For us mediocre six-stringers out there who feel we need to air-guitar to get in the game, don't even try mimicking Loobkoff. You will fail every time. Just fucking watch his reliable hands attack the strings, stand back and dig the show. You will win every time.

Loobkoff is and has been in other bands, as well -- including the mighty Knapsack -- but Cat and I have only seen him with Samiam in Northern California, Seattle and at The Ramones Museum in Berlin (acoustically there, and equally entertaining).

So, here we've got Loobkoff's top-10 guitarists that he sent our way:

Jimi Hendrix October 1968 TTG Studios in Hollywood/ Chuck Boyd / (c) Authentic Hendrix, LLC

1. Jimi Hendrix - His songs are over-exposed, so, nowadays, I rarely, if ever listen to him. It would seem odd to put him on the top of my list…but he is the smoothest, most effortless rhymic player. I think I watch more videos on YouTube of him than actually listen to his songs.

2. J Mascis - For 3 decades, I’ve never stopped listening to Dinosaur, the Fog or J solo. He is the greatest guitarist/singer/songwriter/drummer (at least in rock) for me. I go and see him every time the opportunity arises…even though he disappoints most of the time by improvising instead of playing his catchy recorded leads…and he usually plays so loud that both his tone and the band overall sounds shitty. Just saw him at Fun Fun Fun fest, though, and with a large PA /open-air, it was awesome.

J Mascis (photo: Tim Harvey Pekar Clarke)

3. Adam Franklin - I have loved Swervedriver since the late '80s…and when his recent solo records came out, it really revived my appreciation. I don’t think anyone has figured how to replicate obscure pedal-driven sounds live, as well. Really a master of unique tones and effects.

Adam Franklin (photo: Cat Rose)

4. Jimmy Page - Much like Hendrix, Zep music is sort of played out in my mind, so I don’t listen to it often. But every once in a while, I'm reminded why he was so great.

5./6. Thurston Moore/Lee Ranaldo - Neither of them would probably be thrilled to be considered as one entry…but Sonic Youth  singlehandedly opened my mind free of punk or metal. Guitar/bass/drums can be a conventional approach to making music and this duo knew how to make it sound unconventional.

7. Doug Martsch - Like Dinosaur, Built to Spill is still on heavy rotation after decades of listening.  He just comes up with timeless melodies with his instrument.

8. Chris Cheney - Most people in America don’t know the Living End…and if they do, they know one song ("Prisoner of Society"). But this guy is the perfect blend of a punk guitarist and Eddie Van Halen and Brian Setzer. I know that doesn’t sound too appealing…but he is fucking amazing. Great singer and songwriter, too.

9. Elliott Smith - He is probably not thought of as a guitarist as much as a singer/songwriter… and I know in the wide definition of the genre "folk," amazing guitarists are a dime-a-dozen. But for my limited knowledge of that world, he is the guy that I connected with. Call me a folk-rock poser, I can take it.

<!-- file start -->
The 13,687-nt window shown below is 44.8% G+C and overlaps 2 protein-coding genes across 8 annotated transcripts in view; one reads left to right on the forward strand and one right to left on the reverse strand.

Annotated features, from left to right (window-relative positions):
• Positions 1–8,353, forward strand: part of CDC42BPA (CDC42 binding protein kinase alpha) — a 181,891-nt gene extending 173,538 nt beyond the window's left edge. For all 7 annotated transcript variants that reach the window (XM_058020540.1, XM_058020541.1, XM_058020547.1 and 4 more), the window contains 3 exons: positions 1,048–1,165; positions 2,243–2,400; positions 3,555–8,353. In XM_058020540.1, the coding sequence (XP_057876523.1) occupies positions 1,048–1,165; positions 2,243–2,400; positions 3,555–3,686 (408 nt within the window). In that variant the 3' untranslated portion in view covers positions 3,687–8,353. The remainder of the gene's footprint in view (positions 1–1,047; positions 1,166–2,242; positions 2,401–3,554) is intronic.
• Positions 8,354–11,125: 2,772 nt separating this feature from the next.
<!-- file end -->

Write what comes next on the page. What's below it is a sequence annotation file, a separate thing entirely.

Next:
10. Anyone that writes amazing songs but isn’t necessarily a virtuoso at the instrument: That could be Beck, Noel Gallagher, John Lennon, Nick Drake, Bob Mould, the list goes on. I don’t give two shits about the metal technicians, or fusion or jazz finger athletes… it’s all about the song.

Bob Mould (photo: Cat Rose)

Sunday, November 16, 2014

Samiam and Die Kreuzen -- vacation bliss

Samiam acoustic and Andy, bottom, at the Ramones Museum (Cat Rose photos)

By Andy

Hey there, Mr. Conductor, let's get this train rolling faster.


As Cat and I rode the rails from Tilburg, Netherlands, to Berlin in April 2013, we finally got an Internet connection and discovered via Facebook that one of our favorite bands, SAMIAM, were playing an acoustic set that night at the Ramones Museum in Berlin. We were still a few hours outside of our destination, but things couldn't move rapidly enough for us ... could we possibly make it to the gig or was it just an unreachable dream?

We couldn't sit still in our seats as we soaked up the views of the German landscape. One stunning sight was what looked like a Gothic church jutting out of a mountain as the fog hovered about. Spooky and cool.

Samiam awaited us and as we got closer to Berlin, we thought we just might pull this off.

When we arrived at the station, we bolted out to the street, hailed a cab to our hotel, quickly checked in, dropped off our bags, snagged another cab and we were en route to the museum. As we entered, we heard Samiam playing, nodded our heads and smiled at each other and jammed into the crowd for another great show from the Berkeley sons.

But let's not forget why we were in Tilburg.

When we found out that another one of our faves, DIE KREUZEN, were playing the Roadburn festival, we planned our vacation, pronto.

I hadn't seen the band since 1984 at a chaotic gig at the Cathay De Grande in Hollywood, so this would be well worth the wait. We packed into the small Green Room at Sunday's Afterburner gig amid the heaps of dry ice and flashing lights and watched the Milwaukee powerhouse in action. FUCKIN' GREAT!

Die Kreuzen at Roadburn (Cat Rose photo)

So, here you have a few videos we recently found from those gigs. Enjoy!

Saturday, November 15, 2014

Dangerhouse Records Night At The Echoplex - Live Review / Los Angeles Beat

Weirdos' John Denney (Elise Thompson photo)